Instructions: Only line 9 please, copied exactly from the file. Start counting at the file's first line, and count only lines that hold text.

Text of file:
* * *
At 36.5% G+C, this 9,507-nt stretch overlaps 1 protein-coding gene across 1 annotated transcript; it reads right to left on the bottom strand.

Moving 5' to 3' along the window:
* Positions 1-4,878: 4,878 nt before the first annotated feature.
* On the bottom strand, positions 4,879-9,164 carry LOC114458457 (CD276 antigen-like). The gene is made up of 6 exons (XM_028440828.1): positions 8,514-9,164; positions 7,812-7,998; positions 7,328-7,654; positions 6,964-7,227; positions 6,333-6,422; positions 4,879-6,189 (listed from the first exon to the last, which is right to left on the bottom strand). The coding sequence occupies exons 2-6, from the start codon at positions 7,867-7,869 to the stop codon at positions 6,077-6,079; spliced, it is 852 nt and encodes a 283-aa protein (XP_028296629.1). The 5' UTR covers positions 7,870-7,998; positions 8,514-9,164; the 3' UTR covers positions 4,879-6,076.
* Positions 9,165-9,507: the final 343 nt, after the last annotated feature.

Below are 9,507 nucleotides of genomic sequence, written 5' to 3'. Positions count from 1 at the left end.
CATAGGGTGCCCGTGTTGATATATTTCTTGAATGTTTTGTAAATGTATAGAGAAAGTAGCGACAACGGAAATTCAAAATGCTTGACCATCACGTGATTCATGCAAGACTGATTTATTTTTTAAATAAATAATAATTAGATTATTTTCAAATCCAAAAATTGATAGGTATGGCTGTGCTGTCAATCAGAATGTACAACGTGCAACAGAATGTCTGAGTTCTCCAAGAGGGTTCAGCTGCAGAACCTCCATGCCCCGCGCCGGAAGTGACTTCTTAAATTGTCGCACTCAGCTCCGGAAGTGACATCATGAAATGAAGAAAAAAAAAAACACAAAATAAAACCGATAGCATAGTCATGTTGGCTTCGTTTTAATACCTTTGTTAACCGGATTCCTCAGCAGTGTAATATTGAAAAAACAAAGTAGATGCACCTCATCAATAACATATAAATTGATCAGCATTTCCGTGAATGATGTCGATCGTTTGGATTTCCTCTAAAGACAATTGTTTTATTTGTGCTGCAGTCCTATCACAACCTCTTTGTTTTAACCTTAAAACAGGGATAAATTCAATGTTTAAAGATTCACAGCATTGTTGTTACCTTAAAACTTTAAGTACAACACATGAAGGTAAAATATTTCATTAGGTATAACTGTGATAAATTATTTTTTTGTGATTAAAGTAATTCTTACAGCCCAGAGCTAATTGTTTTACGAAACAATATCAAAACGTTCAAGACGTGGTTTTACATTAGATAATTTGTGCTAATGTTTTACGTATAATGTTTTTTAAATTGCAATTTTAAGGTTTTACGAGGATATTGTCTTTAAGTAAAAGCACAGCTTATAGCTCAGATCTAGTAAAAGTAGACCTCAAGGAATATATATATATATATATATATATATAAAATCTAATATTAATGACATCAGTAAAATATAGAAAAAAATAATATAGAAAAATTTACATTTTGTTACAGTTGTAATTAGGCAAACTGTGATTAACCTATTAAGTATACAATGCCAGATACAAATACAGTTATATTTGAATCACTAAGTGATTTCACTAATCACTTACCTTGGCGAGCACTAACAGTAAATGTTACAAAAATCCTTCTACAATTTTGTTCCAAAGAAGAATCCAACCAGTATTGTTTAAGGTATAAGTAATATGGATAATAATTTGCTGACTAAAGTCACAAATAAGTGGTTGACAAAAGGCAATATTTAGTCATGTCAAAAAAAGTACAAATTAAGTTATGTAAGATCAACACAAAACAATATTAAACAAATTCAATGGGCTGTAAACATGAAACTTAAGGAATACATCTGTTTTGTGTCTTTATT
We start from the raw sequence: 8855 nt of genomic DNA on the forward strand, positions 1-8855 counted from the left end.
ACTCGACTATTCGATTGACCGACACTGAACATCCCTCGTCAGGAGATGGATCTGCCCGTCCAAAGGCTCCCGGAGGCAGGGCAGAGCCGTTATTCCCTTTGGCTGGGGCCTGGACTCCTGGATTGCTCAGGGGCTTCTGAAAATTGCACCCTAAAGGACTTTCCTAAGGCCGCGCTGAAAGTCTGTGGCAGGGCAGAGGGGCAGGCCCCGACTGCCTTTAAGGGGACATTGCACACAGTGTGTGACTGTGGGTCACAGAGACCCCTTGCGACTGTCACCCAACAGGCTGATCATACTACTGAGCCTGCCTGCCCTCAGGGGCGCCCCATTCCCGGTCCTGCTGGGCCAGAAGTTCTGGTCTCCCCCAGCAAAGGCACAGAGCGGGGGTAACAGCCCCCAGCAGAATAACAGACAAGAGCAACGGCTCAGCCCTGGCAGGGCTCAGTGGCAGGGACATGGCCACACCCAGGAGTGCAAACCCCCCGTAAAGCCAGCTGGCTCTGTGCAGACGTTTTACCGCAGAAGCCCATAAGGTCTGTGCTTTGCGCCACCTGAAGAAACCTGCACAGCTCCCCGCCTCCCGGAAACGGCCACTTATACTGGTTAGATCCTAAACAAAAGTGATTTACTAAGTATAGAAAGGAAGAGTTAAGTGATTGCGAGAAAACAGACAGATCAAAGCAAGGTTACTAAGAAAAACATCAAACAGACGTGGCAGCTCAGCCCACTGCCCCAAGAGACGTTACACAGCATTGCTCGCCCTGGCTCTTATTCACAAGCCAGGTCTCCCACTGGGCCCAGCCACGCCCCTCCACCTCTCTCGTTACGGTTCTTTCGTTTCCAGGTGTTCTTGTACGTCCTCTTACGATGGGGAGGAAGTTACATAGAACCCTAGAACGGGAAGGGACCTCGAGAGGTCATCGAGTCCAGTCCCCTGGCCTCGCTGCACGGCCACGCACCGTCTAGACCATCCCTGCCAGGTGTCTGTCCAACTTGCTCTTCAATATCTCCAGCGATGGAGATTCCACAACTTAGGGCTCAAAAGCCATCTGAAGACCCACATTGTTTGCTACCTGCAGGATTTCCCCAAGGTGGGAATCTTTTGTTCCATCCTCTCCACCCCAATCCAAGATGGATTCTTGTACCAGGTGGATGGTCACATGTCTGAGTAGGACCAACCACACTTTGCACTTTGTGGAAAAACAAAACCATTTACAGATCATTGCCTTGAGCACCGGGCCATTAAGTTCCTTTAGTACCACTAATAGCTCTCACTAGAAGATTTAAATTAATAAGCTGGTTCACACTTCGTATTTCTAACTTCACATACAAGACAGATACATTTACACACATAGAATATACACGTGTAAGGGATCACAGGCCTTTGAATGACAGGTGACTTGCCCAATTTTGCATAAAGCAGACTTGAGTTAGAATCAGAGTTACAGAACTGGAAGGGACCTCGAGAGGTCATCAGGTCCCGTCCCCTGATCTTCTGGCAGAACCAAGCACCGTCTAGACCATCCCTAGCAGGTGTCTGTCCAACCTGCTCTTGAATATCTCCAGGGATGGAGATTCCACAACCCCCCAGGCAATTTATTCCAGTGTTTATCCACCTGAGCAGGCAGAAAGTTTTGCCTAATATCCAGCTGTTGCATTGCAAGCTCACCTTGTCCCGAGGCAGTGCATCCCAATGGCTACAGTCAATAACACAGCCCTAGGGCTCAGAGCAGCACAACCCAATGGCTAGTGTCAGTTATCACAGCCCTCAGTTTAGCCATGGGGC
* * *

ACTCGACTATTCGATTGACCGACACTGAACATCCCTCGTCAGGAGATGGATCTGCCCGTCCAAAGGCTCCCGGAGGCAGGGCAGAGCCGTTATTCCCTTTGGCTGGGGCCTGGACTCCTGGATTGCTCAGGGGCTTCTGAAAATTGCACCCTAAAGGACTTTCCTAAGGCCGCGCTGAAAGTCTGTGGCAGGGCAGAGGGGCAGGCCCCGACTGCCTTTAAGGGGACATTGCACACAGTGTGTGACTGTGGGTCACAGAGACCCCTTGCGACTGTCACCCAACAGGCTGATCATACTACTGAGCCTGCCTGCCCTCAGGGGCGCCCCATTCCCGGTCCTGCTGGGCCAGAAGTTCTGGTCTCCCCCAGCAAAGGCACAGAGCGGGGGTAACAGCCCCCAGCAGAATAACAGACAAGAGCAACGGCTCAGCCCTGGCAGGGCTCAGTGGCAGGGACATGGCCACACCCAGGAGTGCAAACCCCCCGTAAAGCCAGCTGGCTCTGTGCAGACGTTTTACCGCAGAAGCCCATAAGGTCTGTGCTTTGCGCCACCTGAAGAAACCTGCACAGCTCCCCGCCTCCCGGAAACGGCCACTTATACTGGTTAGATCCTAAACAAAAGTGATTTACTAAGTATAGAAAGGAAGAGTTAAGTGATTGCGAGAAAACAGACAGATCAAAGCAAGGTTACTAAGAAAAACATCAAACAGACGTGGCAGCTCAGCCCACTGCCCCAAGAGACGTTACACAGCATTGCTCGCCCTGGCTCTTATTCACAAGCCAGGTCTCCCACTGGGCCCAGCCACGCCCCTCCACCTCTCTCGTTACGGTTCTTTCGTTTCCAGGTGTTCTTGTACGTCCTCTTACGATGGGGAGGAAGTTACATAGAACCCTAGAACGGGAAGGGACCTCGAGAGGTCATCGAGTCCAGTCCCCTGGCCTCGCTGCACGGCCACGCACCGTCTAGACCATCCCTGCCAGGTGTCTGTCCAACTTGCTCTTCAATATCTCCAGCGATGGAGATTCCACAACTTAGGGCTCAAAAGCCATCTGAAGACCCACATTGTTTGCTACCTGCAGGATTTCCCCAAGGTGGGAATCTTTTGTTCCATCCTCTCCACCCCAATCCAAGATGGATTCTTGTACCAGGTGGATGGTCACATGTCTGAGTAGGACCAACCACACTTTGCACTTTGTGGAAAAACAAAACCATTTACAGATCATTGCCTTGAGCACCGGGCCATTAAGTTCCTTTAGTACCACTAATAGCTCTCACTAGAAGATTTAAATTAATAAGCTGGTTCACACTTCGTATTTCTAACTTCACATACAAGACAGATACATTTACACACATAGAATATACACGTGTAAGGGATCACAGGCCTTTGAATGACAGGTGACTTGCCCAATTTTGCATAAAGCAGACTTGAGTTAGAATCAGAGTTACAGAACTGGAAGGGACCTCGAGAGGTCATCAGGTCCCGTCCCCTGATCTTCTGGCAGAACCAAGCACCGTCTAGACCATCCCTAGCAGGTGTCTGTCCAACCTGCTCTTGAATATCTCCAGGGATGGAGATTCCACAACCCCCCAGGCAATTTATTCCAGTGTTTATCCACCTGAGCAGGCAGAAAGTTTTGCCTAATATCCAGCTGTTGCATTGCAAGCTCACCTTGTCCCGAGGCAGTGCATCCCAATGGCTACAGTCAATAACACAGCCCTAGGGCTCAGAGCAGCACAACCCAATGGCTAGTGTCAGTTATCACAGCCCTCAGTTTAGCCATGGGGC